Also, size your photos properly for the print when using Photoshop and Photoshop Elements. These programs automatically resize the image to match what the printer needs, but they may not do it as optimally as you would. Lightroom and Aperture size your photos appropriately as needed when you print.
RAW files need more sharpening than JPEG files because they’re not sharpened in the camera, whereas JPEGs usually are. In addition, you may need to sharpen photos for glossy prints differently than for matte prints. Sharpening is a whole skill beyond a short article like this. Nik Software’s Sharpener Pro can simplify the sharpening process, plus its sharpening algorithms are very good.
To make a print, you need to set up both
your image-processing software and your printer software (called the printer driver). You need to let both know what size to print your image, how to handle proportions and how to deal with color.
Dealing with color is critical. You have two choices—the printer can manage color or the program can manage color using profiles. There’s a lot of misinformation about this because photographers think that every printer acts like theirs. Printers act very differently, and you may need to do some of your own tests. In general, high-end Epson printers need to work with program-managed color, while most Hewlett-Packard printers do fine with the printer driver managing color.
No matter which option you choose, be sure both the program and printer driver are set appropriately.
• If the program is managing color, then color management in the printer driver must be turned off.
• If the printer is managing color, then color management in the printer driver must be turned on.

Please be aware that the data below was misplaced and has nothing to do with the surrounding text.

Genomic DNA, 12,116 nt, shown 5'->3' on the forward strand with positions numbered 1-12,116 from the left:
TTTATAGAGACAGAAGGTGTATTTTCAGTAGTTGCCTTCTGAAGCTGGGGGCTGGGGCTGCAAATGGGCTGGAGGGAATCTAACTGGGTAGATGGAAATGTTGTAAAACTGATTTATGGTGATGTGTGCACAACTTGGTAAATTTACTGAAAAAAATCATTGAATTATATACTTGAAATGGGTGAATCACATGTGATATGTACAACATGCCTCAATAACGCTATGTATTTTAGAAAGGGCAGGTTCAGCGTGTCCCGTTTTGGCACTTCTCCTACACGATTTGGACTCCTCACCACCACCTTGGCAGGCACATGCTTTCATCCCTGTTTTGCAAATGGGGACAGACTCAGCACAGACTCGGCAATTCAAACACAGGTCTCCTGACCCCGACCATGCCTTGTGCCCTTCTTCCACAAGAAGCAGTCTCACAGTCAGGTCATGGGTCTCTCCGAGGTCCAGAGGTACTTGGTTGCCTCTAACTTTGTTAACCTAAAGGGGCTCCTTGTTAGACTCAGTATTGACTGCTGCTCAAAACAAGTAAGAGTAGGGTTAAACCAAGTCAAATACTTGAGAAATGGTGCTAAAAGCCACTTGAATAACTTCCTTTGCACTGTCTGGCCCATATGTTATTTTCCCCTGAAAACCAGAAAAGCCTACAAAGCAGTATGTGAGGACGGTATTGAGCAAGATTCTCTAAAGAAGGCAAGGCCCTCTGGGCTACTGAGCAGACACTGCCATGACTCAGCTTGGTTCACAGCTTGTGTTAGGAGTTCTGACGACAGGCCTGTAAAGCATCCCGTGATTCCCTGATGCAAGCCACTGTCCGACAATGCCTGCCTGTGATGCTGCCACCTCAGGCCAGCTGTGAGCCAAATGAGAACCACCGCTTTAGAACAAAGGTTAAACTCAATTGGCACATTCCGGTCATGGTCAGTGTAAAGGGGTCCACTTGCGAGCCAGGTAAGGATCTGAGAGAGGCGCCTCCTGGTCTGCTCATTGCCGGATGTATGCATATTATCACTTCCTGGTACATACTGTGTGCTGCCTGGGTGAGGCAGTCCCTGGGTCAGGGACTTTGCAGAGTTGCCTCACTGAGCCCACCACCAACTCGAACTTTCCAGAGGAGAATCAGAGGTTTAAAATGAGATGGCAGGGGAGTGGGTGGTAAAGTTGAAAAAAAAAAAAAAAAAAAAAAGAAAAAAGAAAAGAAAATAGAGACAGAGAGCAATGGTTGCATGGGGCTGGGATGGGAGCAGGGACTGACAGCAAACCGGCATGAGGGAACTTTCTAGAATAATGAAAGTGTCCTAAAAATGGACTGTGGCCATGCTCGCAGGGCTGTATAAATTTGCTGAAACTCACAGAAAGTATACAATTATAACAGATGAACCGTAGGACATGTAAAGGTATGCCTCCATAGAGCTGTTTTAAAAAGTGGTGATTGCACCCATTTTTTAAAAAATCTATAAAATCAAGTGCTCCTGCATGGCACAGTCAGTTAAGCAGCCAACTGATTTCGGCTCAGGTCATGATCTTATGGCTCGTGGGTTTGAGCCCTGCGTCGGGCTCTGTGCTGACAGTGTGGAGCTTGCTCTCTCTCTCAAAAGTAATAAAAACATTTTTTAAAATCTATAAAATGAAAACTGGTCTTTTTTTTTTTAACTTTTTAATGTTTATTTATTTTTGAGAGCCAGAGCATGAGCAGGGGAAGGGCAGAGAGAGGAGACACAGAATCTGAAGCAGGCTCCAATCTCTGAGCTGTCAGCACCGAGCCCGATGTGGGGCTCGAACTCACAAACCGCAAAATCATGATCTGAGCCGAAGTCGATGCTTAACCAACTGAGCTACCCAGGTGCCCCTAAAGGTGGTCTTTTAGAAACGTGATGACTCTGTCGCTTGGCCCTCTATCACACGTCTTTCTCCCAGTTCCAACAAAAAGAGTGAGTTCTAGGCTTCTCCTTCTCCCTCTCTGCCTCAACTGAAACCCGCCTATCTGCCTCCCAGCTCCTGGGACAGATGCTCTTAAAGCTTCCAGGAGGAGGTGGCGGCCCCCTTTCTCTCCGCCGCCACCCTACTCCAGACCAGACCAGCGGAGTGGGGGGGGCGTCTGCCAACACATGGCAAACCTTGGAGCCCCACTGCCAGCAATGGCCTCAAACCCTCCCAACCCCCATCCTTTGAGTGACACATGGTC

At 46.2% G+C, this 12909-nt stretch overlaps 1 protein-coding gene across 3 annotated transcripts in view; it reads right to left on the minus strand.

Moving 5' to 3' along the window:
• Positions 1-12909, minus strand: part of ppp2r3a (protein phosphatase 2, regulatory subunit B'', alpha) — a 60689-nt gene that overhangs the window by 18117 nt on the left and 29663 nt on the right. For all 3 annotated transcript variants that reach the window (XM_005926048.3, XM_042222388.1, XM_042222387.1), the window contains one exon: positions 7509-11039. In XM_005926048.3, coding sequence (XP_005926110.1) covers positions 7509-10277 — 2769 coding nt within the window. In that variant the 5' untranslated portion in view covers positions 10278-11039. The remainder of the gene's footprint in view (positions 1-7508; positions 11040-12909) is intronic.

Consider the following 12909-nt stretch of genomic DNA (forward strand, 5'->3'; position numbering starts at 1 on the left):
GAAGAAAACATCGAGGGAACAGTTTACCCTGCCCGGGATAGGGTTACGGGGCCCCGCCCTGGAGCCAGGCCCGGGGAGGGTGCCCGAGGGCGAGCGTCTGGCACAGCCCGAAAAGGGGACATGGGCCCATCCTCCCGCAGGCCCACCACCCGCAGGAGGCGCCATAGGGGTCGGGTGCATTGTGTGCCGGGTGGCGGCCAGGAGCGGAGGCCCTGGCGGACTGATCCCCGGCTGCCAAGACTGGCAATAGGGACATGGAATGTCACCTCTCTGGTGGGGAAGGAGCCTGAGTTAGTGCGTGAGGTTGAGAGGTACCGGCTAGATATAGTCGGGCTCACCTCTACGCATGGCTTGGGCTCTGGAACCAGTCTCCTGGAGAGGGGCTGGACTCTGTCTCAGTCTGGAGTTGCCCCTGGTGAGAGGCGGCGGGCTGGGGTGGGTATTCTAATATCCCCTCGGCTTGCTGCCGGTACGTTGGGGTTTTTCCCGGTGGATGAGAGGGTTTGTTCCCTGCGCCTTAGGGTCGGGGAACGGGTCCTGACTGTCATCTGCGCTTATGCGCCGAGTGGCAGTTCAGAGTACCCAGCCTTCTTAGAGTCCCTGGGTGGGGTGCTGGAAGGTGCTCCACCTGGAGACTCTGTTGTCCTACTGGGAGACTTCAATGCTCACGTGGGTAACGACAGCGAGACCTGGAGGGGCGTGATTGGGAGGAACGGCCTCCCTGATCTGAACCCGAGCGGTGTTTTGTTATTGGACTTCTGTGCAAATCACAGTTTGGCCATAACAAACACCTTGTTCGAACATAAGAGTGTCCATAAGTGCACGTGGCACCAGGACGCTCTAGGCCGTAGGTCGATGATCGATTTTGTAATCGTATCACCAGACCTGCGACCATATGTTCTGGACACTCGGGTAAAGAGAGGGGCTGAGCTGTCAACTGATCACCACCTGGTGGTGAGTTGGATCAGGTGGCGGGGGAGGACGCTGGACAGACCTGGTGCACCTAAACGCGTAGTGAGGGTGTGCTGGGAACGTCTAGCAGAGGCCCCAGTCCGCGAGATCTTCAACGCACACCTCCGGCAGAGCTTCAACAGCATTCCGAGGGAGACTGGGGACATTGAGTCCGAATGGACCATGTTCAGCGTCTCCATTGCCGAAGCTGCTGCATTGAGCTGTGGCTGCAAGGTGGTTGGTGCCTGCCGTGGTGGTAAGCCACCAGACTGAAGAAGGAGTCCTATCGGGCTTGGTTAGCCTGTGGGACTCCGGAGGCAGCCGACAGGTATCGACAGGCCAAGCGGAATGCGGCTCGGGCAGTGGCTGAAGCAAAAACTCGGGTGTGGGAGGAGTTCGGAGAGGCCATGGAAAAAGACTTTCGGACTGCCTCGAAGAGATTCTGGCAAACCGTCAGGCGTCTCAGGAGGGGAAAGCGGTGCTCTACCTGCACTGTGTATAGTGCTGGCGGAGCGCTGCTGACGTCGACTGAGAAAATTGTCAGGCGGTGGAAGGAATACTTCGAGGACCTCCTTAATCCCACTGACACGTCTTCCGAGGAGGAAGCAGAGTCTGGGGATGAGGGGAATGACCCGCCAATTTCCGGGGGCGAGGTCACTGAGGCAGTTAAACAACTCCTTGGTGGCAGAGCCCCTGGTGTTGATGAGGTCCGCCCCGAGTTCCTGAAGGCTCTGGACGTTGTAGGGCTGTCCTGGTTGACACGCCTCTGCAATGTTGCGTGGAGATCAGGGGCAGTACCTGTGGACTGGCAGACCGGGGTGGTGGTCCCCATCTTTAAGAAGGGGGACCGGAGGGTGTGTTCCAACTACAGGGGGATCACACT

Windows Print Propertires
For refined results, especially with art papers, you may gain more control if you let the software manage colors using profiles. Profiles for your printer manufacturer’s papers were installed with your printer driver, and you simply scroll down a list to find the one that matches your paper. You often can use these profiles for other brands of papers (for example, glossy is often quite similar), but most paper manufacturers include paper profiles on their website, along with instructions on how to install them.
Next, you must set the printer driver properly. This uses the operating system’s print dialog boxes for the Mac and a separate dialog box (Properties) for PCs. However, both have the color management option somewhere; I wish I could be more specific, but there are no standards here. Additionally, you must tell the printer the size of the paper you’re using, the type of paper surface (or “media type”—glossy, matte, etc.) and the quality of printing to employ (or resolution). It’s important that you tell the printer what kind of paper surface because it will lay down ink differently for different surfaces.
Mac OS X Properties
Test or Work Print
A good print is a good print, not necessarily something that matches the monitor (which it never can do completely). Printing should be about the print. No one will ever ask to see the monitor to see how well you matched it. Ansel Adams used to stress the importance of the “work print,” i.e., the first print, a test print that you look at to determine what it needs to become a better print.
Often, photographers want to get everything “perfect” on the monitor, then press a button and get one print that’s perfect. There are many reasons why a print must be seen differently than a monitor, from the way both display color to how we psychologically perceive a print compared to a monitor. Lightroom and Aperture make it easy to adjust a print and still keep your original file by doing a new virtual copy (Lightroom) or version (Aperture) and adjusting them for the print.
Rob Sheppard’s new blog can be found at natureandphotography.com.